The Effects of Ocean Acidification on Marine and Human Life
Ocean acidification, one of the biggest problems which is threatening both human and marine life, is increasing exponentially. To introduce the phenomenon of ocean acidification, it is important to relate another term which is remotely similar to it.
Image Credit: World Atlas
Most of us are aware of the term acid rain. The mingling of atmospheric acids with the rainwater to cause major problems for every living organism has, over the years become very familiar and is a problem that needs to be tackled effectively for the betterment of the human race so that our future is secure and safe.
Moreover, there seems to have developed a totally new problem that threatens to harm the marine life and indirectly, through them our life. Ocean acidification is a phenomenon that has the power to endanger the life of important marine organisms and through them an entire class of people who depend on fish and fish products for their daily sustenance.
To put it simply, ocean acidification is an error happening in the carbon cycle. Carbon cycle is a biogeochemical cycle in which the circulation of carbon in the atmosphere is detailed. When it comes to carbon and the ocean, it can be simply said that in order to maintain the level of carbon in the atmosphere, the oceans absorb the excess carbon into themselves. It is a naturally occurring procedure and is quite essential for the survival and creation of certain marine life-forms.
When the level of carbon concentration increases in the oceanic water, however, it starts to become damaging for the same life-forms owing to a variety of reasons. Almost everyone is aware of the pH factor that exists in the oceanic water. Owing to the increased concentration of carbon, the H in the pH starts to increase because of which, the pH value starts to decline. Additionally, the increased level of carbon also leads to the formation of an acid known as H2CO3 which starts to block the calcification procedure that water creatures like oysters and crustaceans need importantly.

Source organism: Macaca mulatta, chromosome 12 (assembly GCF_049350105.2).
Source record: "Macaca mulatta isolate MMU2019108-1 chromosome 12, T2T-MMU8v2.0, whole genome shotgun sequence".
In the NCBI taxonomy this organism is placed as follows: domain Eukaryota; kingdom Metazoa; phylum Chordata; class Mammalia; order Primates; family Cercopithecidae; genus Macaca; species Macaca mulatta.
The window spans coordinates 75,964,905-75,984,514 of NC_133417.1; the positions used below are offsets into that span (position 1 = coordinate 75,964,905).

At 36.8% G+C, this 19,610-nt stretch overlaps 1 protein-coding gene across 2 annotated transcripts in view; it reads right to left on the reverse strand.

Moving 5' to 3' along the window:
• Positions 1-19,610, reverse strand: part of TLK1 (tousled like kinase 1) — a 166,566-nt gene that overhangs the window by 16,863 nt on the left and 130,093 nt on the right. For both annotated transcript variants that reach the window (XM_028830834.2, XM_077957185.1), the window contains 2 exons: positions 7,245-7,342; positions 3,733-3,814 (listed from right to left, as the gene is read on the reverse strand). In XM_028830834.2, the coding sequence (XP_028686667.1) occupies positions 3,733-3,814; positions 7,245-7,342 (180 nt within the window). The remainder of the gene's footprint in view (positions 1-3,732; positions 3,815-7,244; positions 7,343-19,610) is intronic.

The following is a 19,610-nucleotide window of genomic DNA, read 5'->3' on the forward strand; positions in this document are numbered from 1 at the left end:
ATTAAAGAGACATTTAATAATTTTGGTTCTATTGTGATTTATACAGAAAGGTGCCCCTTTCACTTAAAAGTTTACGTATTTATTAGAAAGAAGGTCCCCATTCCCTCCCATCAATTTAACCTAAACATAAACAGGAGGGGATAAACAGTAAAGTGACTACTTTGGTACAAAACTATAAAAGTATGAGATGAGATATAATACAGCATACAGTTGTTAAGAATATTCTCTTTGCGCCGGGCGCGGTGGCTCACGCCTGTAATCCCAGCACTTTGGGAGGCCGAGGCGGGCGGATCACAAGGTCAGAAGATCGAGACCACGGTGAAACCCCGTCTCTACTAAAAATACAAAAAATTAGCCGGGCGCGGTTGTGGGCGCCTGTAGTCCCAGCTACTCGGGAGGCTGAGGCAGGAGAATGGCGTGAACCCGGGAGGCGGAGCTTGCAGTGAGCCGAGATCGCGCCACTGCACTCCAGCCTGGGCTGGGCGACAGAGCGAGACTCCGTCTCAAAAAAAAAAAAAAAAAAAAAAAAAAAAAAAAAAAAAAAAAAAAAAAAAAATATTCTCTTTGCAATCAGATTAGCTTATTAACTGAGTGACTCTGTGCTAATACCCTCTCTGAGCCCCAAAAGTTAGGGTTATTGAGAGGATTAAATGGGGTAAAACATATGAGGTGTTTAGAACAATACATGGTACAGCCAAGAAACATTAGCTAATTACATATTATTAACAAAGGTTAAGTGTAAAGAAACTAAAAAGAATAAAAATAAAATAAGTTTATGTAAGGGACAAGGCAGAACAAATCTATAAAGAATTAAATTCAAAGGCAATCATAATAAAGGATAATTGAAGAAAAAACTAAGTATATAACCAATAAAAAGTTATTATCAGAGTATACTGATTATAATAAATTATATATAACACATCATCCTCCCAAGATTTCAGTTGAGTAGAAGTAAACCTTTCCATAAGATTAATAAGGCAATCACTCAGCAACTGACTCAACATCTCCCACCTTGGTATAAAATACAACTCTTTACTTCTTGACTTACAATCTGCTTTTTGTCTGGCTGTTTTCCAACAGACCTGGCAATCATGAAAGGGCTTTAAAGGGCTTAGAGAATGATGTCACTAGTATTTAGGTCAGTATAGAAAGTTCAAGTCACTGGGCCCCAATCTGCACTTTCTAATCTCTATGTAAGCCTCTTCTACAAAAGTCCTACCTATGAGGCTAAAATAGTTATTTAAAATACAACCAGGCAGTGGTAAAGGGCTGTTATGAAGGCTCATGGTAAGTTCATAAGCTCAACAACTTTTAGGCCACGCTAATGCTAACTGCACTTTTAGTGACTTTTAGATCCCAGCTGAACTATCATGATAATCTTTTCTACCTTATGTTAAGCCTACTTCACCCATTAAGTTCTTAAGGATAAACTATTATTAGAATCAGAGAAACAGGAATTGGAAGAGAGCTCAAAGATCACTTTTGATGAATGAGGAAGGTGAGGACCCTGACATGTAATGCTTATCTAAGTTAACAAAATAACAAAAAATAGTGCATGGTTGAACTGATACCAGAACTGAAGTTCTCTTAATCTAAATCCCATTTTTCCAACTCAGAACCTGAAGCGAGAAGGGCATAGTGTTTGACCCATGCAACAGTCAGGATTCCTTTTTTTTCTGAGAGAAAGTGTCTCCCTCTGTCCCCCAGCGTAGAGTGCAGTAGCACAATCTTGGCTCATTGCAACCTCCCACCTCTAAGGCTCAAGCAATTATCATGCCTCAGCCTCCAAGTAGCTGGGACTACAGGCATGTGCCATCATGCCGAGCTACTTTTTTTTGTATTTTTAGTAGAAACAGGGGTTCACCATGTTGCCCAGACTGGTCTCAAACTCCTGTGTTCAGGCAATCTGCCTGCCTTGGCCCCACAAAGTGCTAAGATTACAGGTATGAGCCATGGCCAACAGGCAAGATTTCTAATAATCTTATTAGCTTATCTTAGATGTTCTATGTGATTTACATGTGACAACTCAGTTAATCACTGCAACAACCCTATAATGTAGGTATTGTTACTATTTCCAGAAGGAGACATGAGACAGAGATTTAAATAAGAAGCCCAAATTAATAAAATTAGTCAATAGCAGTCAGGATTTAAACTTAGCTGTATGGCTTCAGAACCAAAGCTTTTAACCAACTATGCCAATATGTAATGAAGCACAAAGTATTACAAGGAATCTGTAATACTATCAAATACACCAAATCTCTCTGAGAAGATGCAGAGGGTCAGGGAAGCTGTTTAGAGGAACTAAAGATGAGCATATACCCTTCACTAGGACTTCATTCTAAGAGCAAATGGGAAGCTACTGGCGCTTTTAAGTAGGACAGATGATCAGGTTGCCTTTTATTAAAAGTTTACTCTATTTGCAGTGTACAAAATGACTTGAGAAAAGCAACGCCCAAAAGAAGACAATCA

Because of the blockage in calcification due to ocean acidification, these life-forms are deprived of their very survival which in turn would prove to be threatening for people who are either engaged in the business of collecting pearls from oysters or are engaged in the business of buying/selling and consuming crustaceans as food products.
The absorption of necessary carbon by the ocean is a slow process by itself but because of the high levels of emissions of poisonous vapours like CO2, the process has started to happen quite fast. This change, at such a fast pace due to ocean acidification is something that the marine life-forms are unable to adjust leading to their perishing untimely.
The development that has taken place in our day-to-day lifestyle is primarily responsible for such a condition. Development by itself is not bad but when its effects start to cause problems to other living beings, then it tends to become a problem. In case of a situation like ocean acidification where increased carbon absorption is the major reason for the marine life to feel threatened, it becomes important that we try and resolve the issue.
Ocean acidification, right now might not appear to be a serious problem but when taken into consideration along with issues like global warming and the melting of the glaciers in Antarctica, the problem magnifies from a magnitude of micro to a magnitude of macro and demands a much required immediate attention.
Article from Marine Insight